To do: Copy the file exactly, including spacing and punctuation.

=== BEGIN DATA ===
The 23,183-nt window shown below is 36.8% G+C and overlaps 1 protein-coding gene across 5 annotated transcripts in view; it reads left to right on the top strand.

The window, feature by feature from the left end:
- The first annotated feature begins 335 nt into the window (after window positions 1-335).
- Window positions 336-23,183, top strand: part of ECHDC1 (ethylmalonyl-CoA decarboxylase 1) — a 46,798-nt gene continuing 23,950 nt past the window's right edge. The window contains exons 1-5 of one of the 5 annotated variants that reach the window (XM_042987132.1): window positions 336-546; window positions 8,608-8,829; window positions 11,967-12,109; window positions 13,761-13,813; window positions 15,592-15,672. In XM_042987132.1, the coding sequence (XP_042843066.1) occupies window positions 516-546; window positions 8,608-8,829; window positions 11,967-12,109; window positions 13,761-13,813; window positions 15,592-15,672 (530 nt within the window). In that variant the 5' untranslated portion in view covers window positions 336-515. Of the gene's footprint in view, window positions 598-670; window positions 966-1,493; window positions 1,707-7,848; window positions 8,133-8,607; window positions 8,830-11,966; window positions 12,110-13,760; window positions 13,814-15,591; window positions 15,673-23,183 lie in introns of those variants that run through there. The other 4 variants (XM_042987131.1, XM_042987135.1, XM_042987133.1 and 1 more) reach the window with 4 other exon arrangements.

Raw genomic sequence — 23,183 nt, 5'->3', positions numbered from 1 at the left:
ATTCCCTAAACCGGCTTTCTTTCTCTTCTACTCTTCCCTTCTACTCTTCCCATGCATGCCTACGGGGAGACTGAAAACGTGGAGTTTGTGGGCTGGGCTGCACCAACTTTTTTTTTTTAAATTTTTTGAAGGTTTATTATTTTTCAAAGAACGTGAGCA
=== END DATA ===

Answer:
The 23,183-nt window shown below is 36.8% G+C and overlaps 1 protein-coding gene across 5 annotated transcripts in view; it reads left to right on the top strand.

The window, feature by feature from the left end:
- The first annotated feature begins 335 nt into the window (after window positions 1-335).
- Window positions 336-23,183, top strand: part of ECHDC1 (ethylmalonyl-CoA decarboxylase 1) — a 46,798-nt gene continuing 23,950 nt past the window's right edge. The window contains exons 1-5 of one of the 5 annotated variants that reach the window (XM_042987132.1): window positions 336-546; window positions 8,608-8,829; window positions 11,967-12,109; window positions 13,761-13,813; window positions 15,592-15,672. In XM_042987132.1, the coding sequence (XP_042843066.1) occupies window positions 516-546; window positions 8,608-8,829; window positions 11,967-12,109; window positions 13,761-13,813; window positions 15,592-15,672 (530 nt within the window). In that variant the 5' untranslated portion in view covers window positions 336-515. Of the gene's footprint in view, window positions 598-670; window positions 966-1,493; window positions 1,707-7,848; window positions 8,133-8,607; window positions 8,830-11,966; window positions 12,110-13,760; window positions 13,814-15,591; window positions 15,673-23,183 lie in introns of those variants that run through there. The other 4 variants (XM_042987131.1, XM_042987135.1, XM_042987133.1 and 1 more) reach the window with 4 other exon arrangements.

Raw genomic sequence — 23,183 nt, 5'->3', positions numbered from 1 at the left:
ATTCCCTAAACCGGCTTTCTTTCTCTTCTACTCTTCCCTTCTACTCTTCCCATGCATGCCTACGGGGAGACTGAAAACGTGGAGTTTGTGGGCTGGGCTGCACCAACTTTTTTTTTTTAAATTTTTTGAAGGTTTATTATTTTTCAAAGAACGTGAGCA